View Full Version : Explaining Politics to a 6th grade Autistic Child

05-30-2016, 04:15 PM
I am endeavoring to figure out how to teach election coverage to my son this fall. He is going to be in 6th grade.

I cannot think of any political issues he will actually care about (even after it is explained) other than maybe net neutrality. I don't want to spoon feed him my opinions, and I want him to learn critical thinking skills. I don't necessarily expect him to attempt to have fully-formed opinions, but I would at least like him to think about how the issues of the day are relevant and why he should eventually care about them.

Getting simplified sources for biographies will be very easy--but getting the right level of explanation for actual issues and party platforms is another matter entirely.

I looked at the various sites for kids and so far have not been impressed. I think I am going to have to pick a handful of issues, do a simplified pro and con of each one, and then make a chart with each candidate's position.

So far, I think maybe I will do immigration, health care, outlook on foreign affairs, taxes and I am not sure what else. I think social issues will be problematic, but I think somehow I should cover them, maybe as a way to teach the influence of religion on politics?

I also do not know how to approach the obvious issues stemming from the type of campaign Donald Trump is running, in terms of nastiness and tone, without being obviously impartial. I don't know that it is even appropriate to be neutral on this, if that makes sense. I guess I could ask my son if this type of approach is professional and if there might be a better way he could express himself, and that would be OK. Part of learning social skills is frankly learning not to behave that way, and I think with an autistic child, being neutral is not really wise.

05-30-2016, 04:49 PM
You know, I wouldn't discuss policy positions at that age. Because you're right, he probably won't care about those issues because they aren't part of his reality yet. The morals and values that you are passing to your son in everyday conversations will, most likely, end up in what his political views will be down the road anyway.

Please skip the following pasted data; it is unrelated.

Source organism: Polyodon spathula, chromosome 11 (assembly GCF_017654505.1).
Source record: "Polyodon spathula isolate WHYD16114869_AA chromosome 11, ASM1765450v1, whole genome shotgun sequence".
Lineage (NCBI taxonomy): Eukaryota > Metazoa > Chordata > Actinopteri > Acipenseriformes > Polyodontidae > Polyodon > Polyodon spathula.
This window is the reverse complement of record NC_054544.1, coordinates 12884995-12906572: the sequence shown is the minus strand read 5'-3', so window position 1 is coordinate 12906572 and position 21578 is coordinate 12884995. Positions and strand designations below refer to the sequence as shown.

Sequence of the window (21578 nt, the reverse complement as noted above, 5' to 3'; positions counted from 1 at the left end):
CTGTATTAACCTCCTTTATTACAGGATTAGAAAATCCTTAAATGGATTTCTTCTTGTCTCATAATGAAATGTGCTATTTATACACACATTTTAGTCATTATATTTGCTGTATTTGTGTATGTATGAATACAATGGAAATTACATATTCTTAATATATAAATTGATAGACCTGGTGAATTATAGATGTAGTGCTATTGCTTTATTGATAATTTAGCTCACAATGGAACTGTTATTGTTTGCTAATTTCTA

I would definitely talk about the election process...primaries, caucuses, all states do it differently with their party, party convention, electoral college, how elections shape all three branches of government......but mostly as an overview, the basics....nothing too in depth. Don't forget talking about local elections and maybe attend a city council meeting.

As for media, and critical thinking. THAT is the big one. In general, when my kids were little, whenever the TV was on, I would regularly ask them, "What are they selling you now? What's the message?" and expect an answer. When a show is on I ask them to guess what kind of commercials they are likely to see, and why. And when watching the news (being teenagers now) they know very well which parent corp owns which news corps and which slant they have. The most important thing I want them to know is that the media can be useful, but these days you really have a responsibility to know the source and it's motive. Eyes open. But it's a process.

At 6th grade, your son will have another presidential election when he is high school age. Cover more then. :)

05-31-2016, 03:57 AM
We used the Oak Meadow's 8th grade Civics book this year for our social studies. It has just the right amount of reading. We didn't do many of the assignments, I just used the readings for a kick off into some of the concepts. It covers the government system at a middle school level, talks about the different branches of government, the constitution, bill of rights, voting rights, state vs federal gov. It worked well for my then 13 year old who is a reluctant reader and writer. I didn't do all of the chapters but it really got him interested in a lot of things.

Civics 8 (http://www.oakmeadowbookstore.com/Curriculum/Eighth-Grade/Civics-8-p3366.html)

05-31-2016, 08:21 AM
See if this helps a bit: https://www.icivics.org/
My daughter did it in school and thought it was interesting and fun enough. I don't think the online courses use real candidates, but it does explain how things work and there are teacher lesson plans that may give you further ideas. It's free and the student section is self guided, I think. You might need to set up a dashboard for him. She'll soon be a homeschooled fifth grader, so this may be a little young if he's in sixth now, but it's not too childish, IMO.